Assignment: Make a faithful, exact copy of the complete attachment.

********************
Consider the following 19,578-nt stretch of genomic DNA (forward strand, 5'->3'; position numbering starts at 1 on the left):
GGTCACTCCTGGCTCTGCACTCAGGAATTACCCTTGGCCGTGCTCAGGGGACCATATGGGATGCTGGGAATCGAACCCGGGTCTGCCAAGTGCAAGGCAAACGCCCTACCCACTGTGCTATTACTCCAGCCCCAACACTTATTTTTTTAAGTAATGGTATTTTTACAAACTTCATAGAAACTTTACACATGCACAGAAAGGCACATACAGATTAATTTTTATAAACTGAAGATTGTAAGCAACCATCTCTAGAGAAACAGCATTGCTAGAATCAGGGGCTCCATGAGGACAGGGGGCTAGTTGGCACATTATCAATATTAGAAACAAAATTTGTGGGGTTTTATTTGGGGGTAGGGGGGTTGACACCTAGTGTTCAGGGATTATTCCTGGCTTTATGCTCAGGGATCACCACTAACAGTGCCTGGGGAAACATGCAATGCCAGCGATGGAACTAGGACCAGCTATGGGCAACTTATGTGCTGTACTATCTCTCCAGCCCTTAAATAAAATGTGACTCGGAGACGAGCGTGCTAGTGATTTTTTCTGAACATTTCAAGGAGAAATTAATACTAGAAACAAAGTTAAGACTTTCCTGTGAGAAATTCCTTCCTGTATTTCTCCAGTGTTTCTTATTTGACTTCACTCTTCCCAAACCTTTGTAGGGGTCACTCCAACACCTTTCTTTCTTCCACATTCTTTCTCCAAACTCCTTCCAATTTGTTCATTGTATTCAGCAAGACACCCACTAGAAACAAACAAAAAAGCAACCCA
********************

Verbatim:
Consider the following 19,578-nt stretch of genomic DNA (forward strand, 5'->3'; position numbering starts at 1 on the left):
GGTCACTCCTGGCTCTGCACTCAGGAATTACCCTTGGCCGTGCTCAGGGGACCATATGGGATGCTGGGAATCGAACCCGGGTCTGCCAAGTGCAAGGCAAACGCCCTACCCACTGTGCTATTACTCCAGCCCCAACACTTATTTTTTTAAGTAATGGTATTTTTACAAACTTCATAGAAACTTTACACATGCACAGAAAGGCACATACAGATTAATTTTTATAAACTGAAGATTGTAAGCAACCATCTCTAGAGAAACAGCATTGCTAGAATCAGGGGCTCCATGAGGACAGGGGGCTAGTTGGCACATTATCAATATTAGAAACAAAATTTGTGGGGTTTTATTTGGGGGTAGGGGGGTTGACACCTAGTGTTCAGGGATTATTCCTGGCTTTATGCTCAGGGATCACCACTAACAGTGCCTGGGGAAACATGCAATGCCAGCGATGGAACTAGGACCAGCTATGGGCAACTTATGTGCTGTACTATCTCTCCAGCCCTTAAATAAAATGTGACTCGGAGACGAGCGTGCTAGTGATTTTTTCTGAACATTTCAAGGAGAAATTAATACTAGAAACAAAGTTAAGACTTTCCTGTGAGAAATTCCTTCCTGTATTTCTCCAGTGTTTCTTATTTGACTTCACTCTTCCCAAACCTTTGTAGGGGTCACTCCAACACCTTTCTTTCTTCCACATTCTTTCTCCAAACTCCTTCCAATTTGTTCATTGTATTCAGCAAGACACCCACTAGAAACAAACAAAAAAGCAACCCA